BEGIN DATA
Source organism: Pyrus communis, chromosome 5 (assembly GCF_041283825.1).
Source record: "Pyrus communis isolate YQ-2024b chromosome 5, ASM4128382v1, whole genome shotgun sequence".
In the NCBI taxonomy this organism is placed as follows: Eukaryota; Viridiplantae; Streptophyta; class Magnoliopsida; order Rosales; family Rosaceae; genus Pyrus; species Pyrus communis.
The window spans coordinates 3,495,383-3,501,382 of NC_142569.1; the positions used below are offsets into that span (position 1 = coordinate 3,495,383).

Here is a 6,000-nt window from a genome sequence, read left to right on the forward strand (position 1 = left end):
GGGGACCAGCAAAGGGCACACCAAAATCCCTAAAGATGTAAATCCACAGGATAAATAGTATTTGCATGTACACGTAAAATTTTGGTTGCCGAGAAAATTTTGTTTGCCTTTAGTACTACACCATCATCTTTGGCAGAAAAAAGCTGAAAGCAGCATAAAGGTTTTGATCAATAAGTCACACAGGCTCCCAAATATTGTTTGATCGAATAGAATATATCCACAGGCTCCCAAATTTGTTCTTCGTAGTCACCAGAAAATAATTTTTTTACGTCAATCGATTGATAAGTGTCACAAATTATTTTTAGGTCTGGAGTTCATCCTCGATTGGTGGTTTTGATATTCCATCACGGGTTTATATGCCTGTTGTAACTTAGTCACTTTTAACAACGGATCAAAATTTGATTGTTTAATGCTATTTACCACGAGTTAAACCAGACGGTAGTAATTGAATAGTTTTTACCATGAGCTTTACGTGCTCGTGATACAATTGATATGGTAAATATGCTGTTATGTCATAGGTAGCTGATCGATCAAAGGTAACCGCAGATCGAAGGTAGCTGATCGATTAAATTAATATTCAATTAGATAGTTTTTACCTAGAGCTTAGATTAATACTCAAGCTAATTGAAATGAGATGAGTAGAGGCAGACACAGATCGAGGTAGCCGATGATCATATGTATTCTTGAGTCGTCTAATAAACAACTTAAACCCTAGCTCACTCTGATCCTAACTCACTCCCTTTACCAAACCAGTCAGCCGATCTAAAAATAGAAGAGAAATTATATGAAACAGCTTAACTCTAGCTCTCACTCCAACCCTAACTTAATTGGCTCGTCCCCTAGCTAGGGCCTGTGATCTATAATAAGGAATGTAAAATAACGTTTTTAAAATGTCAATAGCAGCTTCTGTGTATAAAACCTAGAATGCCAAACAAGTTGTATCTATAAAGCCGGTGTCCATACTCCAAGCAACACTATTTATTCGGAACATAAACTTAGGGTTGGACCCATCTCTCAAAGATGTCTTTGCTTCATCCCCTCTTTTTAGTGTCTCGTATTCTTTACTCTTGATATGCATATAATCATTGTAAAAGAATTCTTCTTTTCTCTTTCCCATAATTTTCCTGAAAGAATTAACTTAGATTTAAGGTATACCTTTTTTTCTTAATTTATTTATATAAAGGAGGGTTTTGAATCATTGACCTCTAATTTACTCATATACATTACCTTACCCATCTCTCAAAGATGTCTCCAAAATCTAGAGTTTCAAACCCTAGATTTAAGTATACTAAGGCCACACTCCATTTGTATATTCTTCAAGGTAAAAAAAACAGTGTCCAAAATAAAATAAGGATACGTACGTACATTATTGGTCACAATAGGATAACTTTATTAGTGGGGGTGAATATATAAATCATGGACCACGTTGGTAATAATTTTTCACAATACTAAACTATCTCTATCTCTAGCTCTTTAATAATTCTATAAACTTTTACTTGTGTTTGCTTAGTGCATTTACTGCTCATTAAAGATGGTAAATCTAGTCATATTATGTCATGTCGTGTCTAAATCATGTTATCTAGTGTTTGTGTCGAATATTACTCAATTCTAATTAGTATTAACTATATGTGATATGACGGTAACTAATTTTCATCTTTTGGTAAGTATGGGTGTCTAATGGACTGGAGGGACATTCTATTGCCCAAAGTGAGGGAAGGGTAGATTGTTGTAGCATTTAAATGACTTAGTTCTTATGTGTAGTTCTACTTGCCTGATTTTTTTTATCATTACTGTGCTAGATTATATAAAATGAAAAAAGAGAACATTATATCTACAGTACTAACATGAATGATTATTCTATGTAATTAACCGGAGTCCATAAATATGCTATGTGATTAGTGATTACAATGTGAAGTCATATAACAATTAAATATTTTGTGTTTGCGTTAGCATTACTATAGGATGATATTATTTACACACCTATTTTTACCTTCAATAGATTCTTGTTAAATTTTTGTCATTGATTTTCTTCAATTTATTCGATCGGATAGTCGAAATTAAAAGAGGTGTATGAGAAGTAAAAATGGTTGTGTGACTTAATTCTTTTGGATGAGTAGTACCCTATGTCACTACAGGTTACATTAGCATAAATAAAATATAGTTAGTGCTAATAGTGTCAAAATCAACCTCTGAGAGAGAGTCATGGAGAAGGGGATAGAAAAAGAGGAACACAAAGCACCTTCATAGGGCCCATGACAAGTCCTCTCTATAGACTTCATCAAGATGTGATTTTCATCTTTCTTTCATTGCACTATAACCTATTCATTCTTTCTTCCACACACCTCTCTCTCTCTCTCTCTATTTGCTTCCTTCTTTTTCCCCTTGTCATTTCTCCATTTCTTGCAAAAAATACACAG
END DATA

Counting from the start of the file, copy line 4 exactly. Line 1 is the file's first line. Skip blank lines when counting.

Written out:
The window spans coordinates 3,495,383-3,501,382 of NC_142569.1; the positions used below are offsets into that span (position 1 = coordinate 3,495,383).